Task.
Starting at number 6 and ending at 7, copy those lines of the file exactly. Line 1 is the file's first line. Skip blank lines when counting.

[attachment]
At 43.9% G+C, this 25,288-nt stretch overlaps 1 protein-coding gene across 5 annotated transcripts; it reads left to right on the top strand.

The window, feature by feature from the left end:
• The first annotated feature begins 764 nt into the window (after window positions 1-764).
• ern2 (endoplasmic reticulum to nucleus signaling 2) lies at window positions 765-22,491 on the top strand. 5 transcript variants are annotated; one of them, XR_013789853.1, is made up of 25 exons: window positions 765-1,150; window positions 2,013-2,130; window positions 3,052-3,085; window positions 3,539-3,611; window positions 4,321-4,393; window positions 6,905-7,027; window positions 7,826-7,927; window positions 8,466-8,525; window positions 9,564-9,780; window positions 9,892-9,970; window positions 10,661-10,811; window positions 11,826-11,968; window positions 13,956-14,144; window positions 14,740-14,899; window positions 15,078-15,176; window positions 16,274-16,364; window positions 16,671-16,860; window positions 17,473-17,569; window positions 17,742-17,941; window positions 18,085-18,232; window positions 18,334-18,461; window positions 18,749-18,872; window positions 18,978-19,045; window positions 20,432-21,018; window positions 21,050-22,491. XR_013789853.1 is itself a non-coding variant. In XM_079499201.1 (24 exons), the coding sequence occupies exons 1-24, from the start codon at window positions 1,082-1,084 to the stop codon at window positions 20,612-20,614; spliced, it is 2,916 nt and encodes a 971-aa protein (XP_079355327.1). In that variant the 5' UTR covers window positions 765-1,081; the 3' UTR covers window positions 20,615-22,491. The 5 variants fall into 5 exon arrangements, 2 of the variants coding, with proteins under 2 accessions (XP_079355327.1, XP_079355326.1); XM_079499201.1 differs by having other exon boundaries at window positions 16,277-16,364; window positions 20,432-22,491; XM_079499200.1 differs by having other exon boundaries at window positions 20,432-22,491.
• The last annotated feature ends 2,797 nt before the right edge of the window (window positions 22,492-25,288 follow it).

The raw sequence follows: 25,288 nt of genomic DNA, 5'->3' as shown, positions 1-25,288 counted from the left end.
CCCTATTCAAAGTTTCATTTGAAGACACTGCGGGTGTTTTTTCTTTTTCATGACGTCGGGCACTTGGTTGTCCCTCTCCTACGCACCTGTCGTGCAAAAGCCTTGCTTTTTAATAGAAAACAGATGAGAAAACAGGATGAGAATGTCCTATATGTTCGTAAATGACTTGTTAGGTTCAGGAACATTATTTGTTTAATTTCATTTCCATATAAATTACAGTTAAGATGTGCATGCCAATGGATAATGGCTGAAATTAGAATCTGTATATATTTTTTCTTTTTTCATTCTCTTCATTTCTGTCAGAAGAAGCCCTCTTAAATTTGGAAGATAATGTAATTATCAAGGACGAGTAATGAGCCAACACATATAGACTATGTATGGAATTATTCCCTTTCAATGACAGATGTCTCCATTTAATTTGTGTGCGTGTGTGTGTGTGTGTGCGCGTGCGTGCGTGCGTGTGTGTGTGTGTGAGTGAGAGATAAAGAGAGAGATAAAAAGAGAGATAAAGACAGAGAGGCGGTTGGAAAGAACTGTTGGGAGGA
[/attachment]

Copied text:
The raw sequence follows: 25,288 nt of genomic DNA, 5'->3' as shown, positions 1-25,288 counted from the left end.
CCCTATTCAAAGTTTCATTTGAAGACACTGCGGGTGTTTTTTCTTTTTCATGACGTCGGGCACTTGGTTGTCCCTCTCCTACGCACCTGTCGTGCAAAAGCCTTGCTTTTTAATAGAAAACAGATGAGAAAACAGGATGAGAATGTCCTATATGTTCGTAAATGACTTGTTAGGTTCAGGAACATTATTTGTTTAATTTCATTTCCATATAAATTACAGTTAAGATGTGCATGCCAATGGATAATGGCTGAAATTAGAATCTGTATATATTTTTTCTTTTTTCATTCTCTTCATTTCTGTCAGAAGAAGCCCTCTTAAATTTGGAAGATAATGTAATTATCAAGGACGAGTAATGAGCCAACACATATAGACTATGTATGGAATTATTCCCTTTCAATGACAGATGTCTCCATTTAATTTGTGTGCGTGTGTGTGTGTGTGTGCGCGTGCGTGCGTGCGTGTGTGTGTGTGTGAGTGAGAGATAAAGAGAGAGATAAAAAGAGAGATAAAGACAGAGAGGCGGTTGGAAAGAACTGTTGGGAGGA